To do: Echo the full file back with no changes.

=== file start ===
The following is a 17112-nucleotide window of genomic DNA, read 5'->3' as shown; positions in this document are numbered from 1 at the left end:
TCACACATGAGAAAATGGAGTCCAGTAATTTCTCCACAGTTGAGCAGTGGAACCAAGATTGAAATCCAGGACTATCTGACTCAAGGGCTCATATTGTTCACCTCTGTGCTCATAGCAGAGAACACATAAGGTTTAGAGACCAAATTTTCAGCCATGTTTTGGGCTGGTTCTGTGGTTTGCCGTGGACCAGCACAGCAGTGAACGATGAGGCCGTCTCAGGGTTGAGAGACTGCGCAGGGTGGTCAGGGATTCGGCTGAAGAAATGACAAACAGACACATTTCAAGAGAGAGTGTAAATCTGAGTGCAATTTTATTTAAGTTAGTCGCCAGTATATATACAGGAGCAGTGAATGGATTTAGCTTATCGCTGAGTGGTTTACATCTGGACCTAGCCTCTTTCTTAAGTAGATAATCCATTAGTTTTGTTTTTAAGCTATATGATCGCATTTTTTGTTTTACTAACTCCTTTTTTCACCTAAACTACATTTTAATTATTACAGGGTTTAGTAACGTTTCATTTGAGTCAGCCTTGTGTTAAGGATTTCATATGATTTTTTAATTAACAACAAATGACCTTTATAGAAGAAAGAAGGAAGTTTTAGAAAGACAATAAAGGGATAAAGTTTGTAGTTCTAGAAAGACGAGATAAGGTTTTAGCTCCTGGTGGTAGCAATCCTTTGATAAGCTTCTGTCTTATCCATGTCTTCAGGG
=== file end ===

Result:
The following is a 17112-nucleotide window of genomic DNA, read 5'->3' as shown; positions in this document are numbered from 1 at the left end:
TCACACATGAGAAAATGGAGTCCAGTAATTTCTCCACAGTTGAGCAGTGGAACCAAGATTGAAATCCAGGACTATCTGACTCAAGGGCTCATATTGTTCACCTCTGTGCTCATAGCAGAGAACACATAAGGTTTAGAGACCAAATTTTCAGCCATGTTTTGGGCTGGTTCTGTGGTTTGCCGTGGACCAGCACAGCAGTGAACGATGAGGCCGTCTCAGGGTTGAGAGACTGCGCAGGGTGGTCAGGGATTCGGCTGAAGAAATGACAAACAGACACATTTCAAGAGAGAGTGTAAATCTGAGTGCAATTTTATTTAAGTTAGTCGCCAGTATATATACAGGAGCAGTGAATGGATTTAGCTTATCGCTGAGTGGTTTACATCTGGACCTAGCCTCTTTCTTAAGTAGATAATCCATTAGTTTTGTTTTTAAGCTATATGATCGCATTTTTTGTTTTACTAACTCCTTTTTTCACCTAAACTACATTTTAATTATTACAGGGTTTAGTAACGTTTCATTTGAGTCAGCCTTGTGTTAAGGATTTCATATGATTTTTTAATTAACAACAAATGACCTTTATAGAAGAAAGAAGGAAGTTTTAGAAAGACAATAAAGGGATAAAGTTTGTAGTTCTAGAAAGACGAGATAAGGTTTTAGCTCCTGGTGGTAGCAATCCTTTGATAAGCTTCTGTCTTATCCATGTCTTCAGGG